I make a point of visiting the location of every scene in my books. Not only does that ensure the authenticity of the setting, but often gives me ideas for new scenes. The scenes in Twain’s End in Florence, Italy and Bermuda were very much influenced by my travels. The scene in the Pitti Palace, for example, came from my own tour there--Raphael’s paintings left a big impression on me. I could just see Twain viewing them with Isabel (which they no doubt did.) 

An important part of my research was to not only read dozens of biographies about Twain, but ones about other characters, as well. Clara Clemens’s book about her father, Isabel Lyon’s diary, and the recollections of the maid, Katy Leary, were invaluable. On top of that, there were letters to pore over and many family pictures to peruse. The body language in the photos were full of juicy clues.

What does a typical day (if there is one) look like for you? How do you balance writing with the rest of your life?

A typical writing day starts after a walk and lasts for eight or more hours. How many of those eight hours that I’m strictly glued to my seat depends on how close I am to a deadline. Early on in the first draft of a book, I’m up and down a lot—pulling a story out of the ether is extremely hard mental work and I pop up a lot for breaks. My grown daughters and their families live in town so I try to see them most days in order to keep sane. I visit book clubs locally or via Skype at least once a week, which keeps me grounded, too. I’m grateful for reader interaction—it not only enriches my writing but broadens me as a fellow human.

A lot of authors have become huge on social media, not only promoting their work but interacting with their readers and offering up giveaways, book recommendations, etc. Are you a big proponent of using social media in this way? How do you prefer to interact with your fans?

I really love connecting with readers through book clubs—I’m easily reached to set one up through my author Facebook page. I welcome comments from readers, there, too, and try to answer quickly. I’ll happily respond to anyone through A Literary Vacation, as well. I’m deeply grateful for the time and work dedicated bloggers like you put into getting out the word about my books.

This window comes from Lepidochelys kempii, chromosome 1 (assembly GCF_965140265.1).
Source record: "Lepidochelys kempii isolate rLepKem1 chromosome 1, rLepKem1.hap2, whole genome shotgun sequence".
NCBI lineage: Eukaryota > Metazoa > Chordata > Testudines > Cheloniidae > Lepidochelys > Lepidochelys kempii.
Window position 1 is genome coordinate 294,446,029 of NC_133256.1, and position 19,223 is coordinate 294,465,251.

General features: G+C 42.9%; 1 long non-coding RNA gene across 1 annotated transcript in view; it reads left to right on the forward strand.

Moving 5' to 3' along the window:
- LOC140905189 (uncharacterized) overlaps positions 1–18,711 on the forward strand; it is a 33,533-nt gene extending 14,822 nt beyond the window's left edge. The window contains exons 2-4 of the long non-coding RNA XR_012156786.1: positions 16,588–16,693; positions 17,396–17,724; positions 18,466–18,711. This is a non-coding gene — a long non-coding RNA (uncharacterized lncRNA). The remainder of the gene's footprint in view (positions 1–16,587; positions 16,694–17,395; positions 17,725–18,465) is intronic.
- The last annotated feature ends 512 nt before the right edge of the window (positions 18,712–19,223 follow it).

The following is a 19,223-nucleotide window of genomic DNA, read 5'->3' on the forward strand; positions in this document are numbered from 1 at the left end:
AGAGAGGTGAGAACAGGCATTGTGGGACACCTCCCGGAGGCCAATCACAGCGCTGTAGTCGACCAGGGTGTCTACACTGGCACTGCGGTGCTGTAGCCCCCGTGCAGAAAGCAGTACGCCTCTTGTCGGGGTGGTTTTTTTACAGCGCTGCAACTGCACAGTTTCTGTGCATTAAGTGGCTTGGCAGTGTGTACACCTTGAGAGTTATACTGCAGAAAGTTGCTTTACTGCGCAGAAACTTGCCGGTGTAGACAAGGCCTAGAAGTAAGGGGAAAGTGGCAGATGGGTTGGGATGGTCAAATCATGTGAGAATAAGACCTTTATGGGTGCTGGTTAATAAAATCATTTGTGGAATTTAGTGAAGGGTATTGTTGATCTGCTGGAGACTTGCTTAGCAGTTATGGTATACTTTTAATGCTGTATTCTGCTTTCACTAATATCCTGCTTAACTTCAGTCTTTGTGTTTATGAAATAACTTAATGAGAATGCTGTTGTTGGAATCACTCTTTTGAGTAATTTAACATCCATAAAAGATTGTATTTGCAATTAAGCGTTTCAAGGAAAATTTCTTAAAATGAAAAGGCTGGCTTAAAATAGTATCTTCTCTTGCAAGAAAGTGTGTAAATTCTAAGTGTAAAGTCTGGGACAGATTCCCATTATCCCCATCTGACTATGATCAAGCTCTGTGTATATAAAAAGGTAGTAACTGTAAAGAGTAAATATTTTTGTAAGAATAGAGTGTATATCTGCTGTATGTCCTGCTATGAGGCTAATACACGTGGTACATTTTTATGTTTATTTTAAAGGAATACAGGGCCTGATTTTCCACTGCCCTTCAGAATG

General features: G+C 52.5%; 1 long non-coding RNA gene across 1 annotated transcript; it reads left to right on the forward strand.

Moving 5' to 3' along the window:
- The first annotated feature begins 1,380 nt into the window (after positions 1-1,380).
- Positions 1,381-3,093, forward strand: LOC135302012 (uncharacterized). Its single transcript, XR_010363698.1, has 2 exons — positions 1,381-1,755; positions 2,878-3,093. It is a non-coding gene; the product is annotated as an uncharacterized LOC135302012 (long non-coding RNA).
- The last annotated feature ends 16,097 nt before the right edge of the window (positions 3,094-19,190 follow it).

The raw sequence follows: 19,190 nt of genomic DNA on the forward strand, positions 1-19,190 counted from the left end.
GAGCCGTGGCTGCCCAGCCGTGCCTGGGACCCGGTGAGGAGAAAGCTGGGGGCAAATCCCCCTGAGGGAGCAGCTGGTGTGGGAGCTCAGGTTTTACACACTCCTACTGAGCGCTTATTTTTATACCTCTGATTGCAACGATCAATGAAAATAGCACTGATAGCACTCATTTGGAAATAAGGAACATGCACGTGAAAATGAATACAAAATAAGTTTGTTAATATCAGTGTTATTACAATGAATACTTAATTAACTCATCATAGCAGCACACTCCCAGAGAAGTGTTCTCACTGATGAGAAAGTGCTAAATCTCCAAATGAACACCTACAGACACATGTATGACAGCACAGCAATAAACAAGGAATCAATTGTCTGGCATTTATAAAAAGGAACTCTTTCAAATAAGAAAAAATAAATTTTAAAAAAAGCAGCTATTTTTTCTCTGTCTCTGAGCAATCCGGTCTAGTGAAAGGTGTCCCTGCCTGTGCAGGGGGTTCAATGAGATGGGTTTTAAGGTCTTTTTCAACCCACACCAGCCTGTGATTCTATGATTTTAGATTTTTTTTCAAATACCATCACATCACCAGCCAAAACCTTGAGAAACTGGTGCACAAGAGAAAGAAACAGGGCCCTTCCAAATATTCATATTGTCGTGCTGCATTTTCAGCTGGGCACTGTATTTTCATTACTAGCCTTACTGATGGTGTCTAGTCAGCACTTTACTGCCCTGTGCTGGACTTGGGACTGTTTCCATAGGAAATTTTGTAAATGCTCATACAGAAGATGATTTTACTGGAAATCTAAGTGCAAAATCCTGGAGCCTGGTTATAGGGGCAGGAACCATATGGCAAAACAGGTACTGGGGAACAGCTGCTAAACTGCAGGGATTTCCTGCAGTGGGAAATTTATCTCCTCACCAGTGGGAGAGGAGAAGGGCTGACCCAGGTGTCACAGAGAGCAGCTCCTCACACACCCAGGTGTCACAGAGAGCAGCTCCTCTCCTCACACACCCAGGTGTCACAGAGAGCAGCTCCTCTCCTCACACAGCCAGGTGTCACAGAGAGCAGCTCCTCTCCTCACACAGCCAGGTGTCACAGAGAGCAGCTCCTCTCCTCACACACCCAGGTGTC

That is so kind of you to say! I can tell you that we book bloggers love every bit of interaction we have with wonderful authors like you, especially since I’ve noticed that a lot of authors are also big readers like we are. When you have time for leisure reading what sorts of books do you gravitate towards? Have you read anything good lately?

I’ve been a reading fanatic my whole life, starting with the back of cereal boxes as a kid, so I can’t even begin to list my favorites. But I will say that Penelope Lively and Elizabeth Strout have greatly influenced my writing. I reread Olive Kitteridge for the third time while writing my latest.

Are you working on any other books that we can look forward to reading in the future?

My next book is about a woman and her two grown daughters who make a pilgrimage in the height of the Great Depression in 1934 to meet…drumroll, please… Betty Crocker. 

Thank you for the opportunity to chat! I enjoyed my time on A Literary Vacation.

Thank you so much for stopping by and answering my questions, Lynn!! You have made me soooo excited to read your next book!! I'll be waiting as patiently as possible to get it in my hot little hands!

Everyone! As I said before I became a huge fan of Lynn Cullen when I read her first novel, Mrs. Poe. I recently read Twain's End as well and thought it was amazing (click on the titles to read my reviews). Be sure to pick up her books if you want exceptional historical fiction. You can find more information about Lynn, her books, and links to everywhere you can purchase a copy on her website.


No comments:

Post a Comment